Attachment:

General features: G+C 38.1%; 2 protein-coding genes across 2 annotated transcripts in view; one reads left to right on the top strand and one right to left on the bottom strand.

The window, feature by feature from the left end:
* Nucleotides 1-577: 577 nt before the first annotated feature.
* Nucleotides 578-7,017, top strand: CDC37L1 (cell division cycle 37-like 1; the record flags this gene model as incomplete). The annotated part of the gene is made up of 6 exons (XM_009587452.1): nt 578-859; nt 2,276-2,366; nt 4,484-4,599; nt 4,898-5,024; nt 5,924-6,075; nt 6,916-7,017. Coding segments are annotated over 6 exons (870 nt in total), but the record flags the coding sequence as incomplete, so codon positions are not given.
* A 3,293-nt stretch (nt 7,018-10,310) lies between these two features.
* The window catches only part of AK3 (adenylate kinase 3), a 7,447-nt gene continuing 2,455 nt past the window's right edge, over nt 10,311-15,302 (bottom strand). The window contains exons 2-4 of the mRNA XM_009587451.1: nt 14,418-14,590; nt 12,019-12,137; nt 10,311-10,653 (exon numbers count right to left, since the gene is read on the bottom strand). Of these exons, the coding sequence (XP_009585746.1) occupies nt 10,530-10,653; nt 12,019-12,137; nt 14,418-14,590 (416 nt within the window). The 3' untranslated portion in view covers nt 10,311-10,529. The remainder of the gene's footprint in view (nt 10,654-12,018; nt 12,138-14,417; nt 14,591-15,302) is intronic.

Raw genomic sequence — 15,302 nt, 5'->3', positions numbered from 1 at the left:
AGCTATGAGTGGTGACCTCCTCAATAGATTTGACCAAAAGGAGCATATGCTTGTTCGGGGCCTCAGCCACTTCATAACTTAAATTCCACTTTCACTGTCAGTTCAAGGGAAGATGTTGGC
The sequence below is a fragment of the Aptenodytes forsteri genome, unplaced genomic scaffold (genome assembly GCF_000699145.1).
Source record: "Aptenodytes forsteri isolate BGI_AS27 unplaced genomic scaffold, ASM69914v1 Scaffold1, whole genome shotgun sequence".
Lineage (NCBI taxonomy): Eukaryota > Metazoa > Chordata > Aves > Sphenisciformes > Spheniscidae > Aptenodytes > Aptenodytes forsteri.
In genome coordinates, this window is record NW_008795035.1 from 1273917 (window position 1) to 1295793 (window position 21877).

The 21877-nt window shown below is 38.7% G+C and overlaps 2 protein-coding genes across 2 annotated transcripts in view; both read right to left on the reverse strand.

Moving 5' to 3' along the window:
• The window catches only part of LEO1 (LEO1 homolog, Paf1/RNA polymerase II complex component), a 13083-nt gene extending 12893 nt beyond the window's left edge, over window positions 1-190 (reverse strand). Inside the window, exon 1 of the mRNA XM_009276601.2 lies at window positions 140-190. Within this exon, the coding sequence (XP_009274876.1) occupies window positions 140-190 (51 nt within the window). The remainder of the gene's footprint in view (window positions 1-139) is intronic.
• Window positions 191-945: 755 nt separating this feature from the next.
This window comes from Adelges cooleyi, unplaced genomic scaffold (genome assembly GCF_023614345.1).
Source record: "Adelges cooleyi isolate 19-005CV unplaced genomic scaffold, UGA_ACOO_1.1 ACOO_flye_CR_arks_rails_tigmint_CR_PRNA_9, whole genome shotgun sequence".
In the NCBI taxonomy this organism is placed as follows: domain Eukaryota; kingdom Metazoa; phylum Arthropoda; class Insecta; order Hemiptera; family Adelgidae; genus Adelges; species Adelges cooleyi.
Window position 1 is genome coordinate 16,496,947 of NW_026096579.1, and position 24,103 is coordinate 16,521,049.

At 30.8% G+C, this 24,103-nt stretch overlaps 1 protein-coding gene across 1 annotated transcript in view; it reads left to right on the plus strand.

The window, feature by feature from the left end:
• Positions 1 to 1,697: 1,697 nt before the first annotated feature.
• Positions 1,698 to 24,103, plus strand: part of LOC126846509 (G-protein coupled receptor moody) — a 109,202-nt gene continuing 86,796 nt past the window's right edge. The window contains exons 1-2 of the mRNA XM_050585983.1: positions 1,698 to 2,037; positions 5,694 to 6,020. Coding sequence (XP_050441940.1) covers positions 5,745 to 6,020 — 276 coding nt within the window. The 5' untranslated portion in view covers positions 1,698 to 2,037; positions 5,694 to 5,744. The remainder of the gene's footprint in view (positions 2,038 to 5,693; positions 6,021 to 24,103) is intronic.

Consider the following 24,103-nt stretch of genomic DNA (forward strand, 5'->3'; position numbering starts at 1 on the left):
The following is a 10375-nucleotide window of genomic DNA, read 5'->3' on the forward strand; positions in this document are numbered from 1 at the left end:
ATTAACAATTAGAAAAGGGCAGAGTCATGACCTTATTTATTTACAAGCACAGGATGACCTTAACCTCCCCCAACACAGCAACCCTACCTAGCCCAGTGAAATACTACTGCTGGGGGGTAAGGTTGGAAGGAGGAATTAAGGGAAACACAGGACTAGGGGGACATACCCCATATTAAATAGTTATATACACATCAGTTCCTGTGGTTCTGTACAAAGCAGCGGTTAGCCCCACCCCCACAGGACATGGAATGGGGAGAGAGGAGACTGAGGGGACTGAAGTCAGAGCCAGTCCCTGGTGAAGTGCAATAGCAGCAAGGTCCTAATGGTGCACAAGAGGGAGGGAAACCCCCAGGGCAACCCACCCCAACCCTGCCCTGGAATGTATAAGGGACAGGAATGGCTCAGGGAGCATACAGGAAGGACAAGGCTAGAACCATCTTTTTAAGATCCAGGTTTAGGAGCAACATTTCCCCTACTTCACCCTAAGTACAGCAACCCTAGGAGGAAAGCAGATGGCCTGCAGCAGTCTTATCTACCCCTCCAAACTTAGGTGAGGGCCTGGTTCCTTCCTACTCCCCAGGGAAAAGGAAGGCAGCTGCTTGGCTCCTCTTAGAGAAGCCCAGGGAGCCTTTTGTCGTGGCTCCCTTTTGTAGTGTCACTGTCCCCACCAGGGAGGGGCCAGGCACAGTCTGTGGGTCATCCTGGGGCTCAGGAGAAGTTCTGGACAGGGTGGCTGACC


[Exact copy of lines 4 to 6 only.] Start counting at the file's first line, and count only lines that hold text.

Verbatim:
* Nucleotides 578-7,017, top strand: CDC37L1 (cell division cycle 37-like 1; the record flags this gene model as incomplete). The annotated part of the gene is made up of 6 exons (XM_009587452.1): nt 578-859; nt 2,276-2,366; nt 4,484-4,599; nt 4,898-5,024; nt 5,924-6,075; nt 6,916-7,017. Coding segments are annotated over 6 exons (870 nt in total), but the record flags the coding sequence as incomplete, so codon positions are not given.
* A 3,293-nt stretch (nt 7,018-10,310) lies between these two features.
* The window catches only part of AK3 (adenylate kinase 3), a 7,447-nt gene continuing 2,455 nt past the window's right edge, over nt 10,311-15,302 (bottom strand). The window contains exons 2-4 of the mRNA XM_009587451.1: nt 14,418-14,590; nt 12,019-12,137; nt 10,311-10,653 (exon numbers count right to left, since the gene is read on the bottom strand). Of these exons, the coding sequence (XP_009585746.1) occupies nt 10,530-10,653; nt 12,019-12,137; nt 14,418-14,590 (416 nt within the window). The 3' untranslated portion in view covers nt 10,311-10,529. The remainder of the gene's footprint in view (nt 10,654-12,018; nt 12,138-14,417; nt 14,591-15,302) is intronic.